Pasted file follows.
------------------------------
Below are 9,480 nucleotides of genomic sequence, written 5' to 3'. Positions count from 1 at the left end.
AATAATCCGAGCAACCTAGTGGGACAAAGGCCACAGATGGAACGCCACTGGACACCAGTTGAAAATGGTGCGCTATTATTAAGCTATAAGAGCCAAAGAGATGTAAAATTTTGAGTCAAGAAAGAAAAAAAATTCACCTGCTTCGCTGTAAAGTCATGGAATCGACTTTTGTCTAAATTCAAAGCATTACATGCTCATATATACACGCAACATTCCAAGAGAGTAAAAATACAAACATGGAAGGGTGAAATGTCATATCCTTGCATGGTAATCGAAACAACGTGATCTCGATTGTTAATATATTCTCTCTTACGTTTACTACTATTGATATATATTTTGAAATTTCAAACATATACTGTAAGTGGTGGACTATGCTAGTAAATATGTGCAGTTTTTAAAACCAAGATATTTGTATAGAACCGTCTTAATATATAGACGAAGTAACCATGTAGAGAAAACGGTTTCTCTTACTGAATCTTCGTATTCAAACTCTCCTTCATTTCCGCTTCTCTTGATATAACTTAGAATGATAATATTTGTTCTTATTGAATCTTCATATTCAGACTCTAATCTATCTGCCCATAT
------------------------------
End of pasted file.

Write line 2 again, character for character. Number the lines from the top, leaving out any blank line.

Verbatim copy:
AATAATCCGAGCAACCTAGTGGGACAAAGGCCACAGATGGAACGCCACTGGACACCAGTTGAAAATGGTGCGCTATTATTAAGCTATAAGAGCCAAAGAGATGTAAAATTTTGAGTCAAGAAAGAAAAAAAATTCACCTGCTTCGCTGTAAAGTCATGGAATCGACTTTTGTCTAAATTCAAAGCATTACATGCTCATATATACACGCAACATTCCAAGAGAGTAAAAATACAAACATGGAAGGGTGAAATGTCATATCCTTGCATGGTAATCGAAACAACGTGATCTCGATTGTTAATATATTCTCTCTTACGTTTACTACTATTGATATATATTTTGAAATTTCAAACATATACTGTAAGTGGTGGACTATGCTAGTAAATATGTGCAGTTTTTAAAACCAAGATATTTGTATAGAACCGTCTTAATATATAGACGAAGTAACCATGTAGAGAAAACGGTTTCTCTTACTGAATCTTCGTATTCAAACTCTCCTTCATTTCCGCTTCTCTTGATATAACTTAGAATGATAATATTTGTTCTTATTGAATCTTCATATTCAGACTCTAATCTATCTGCCCATAT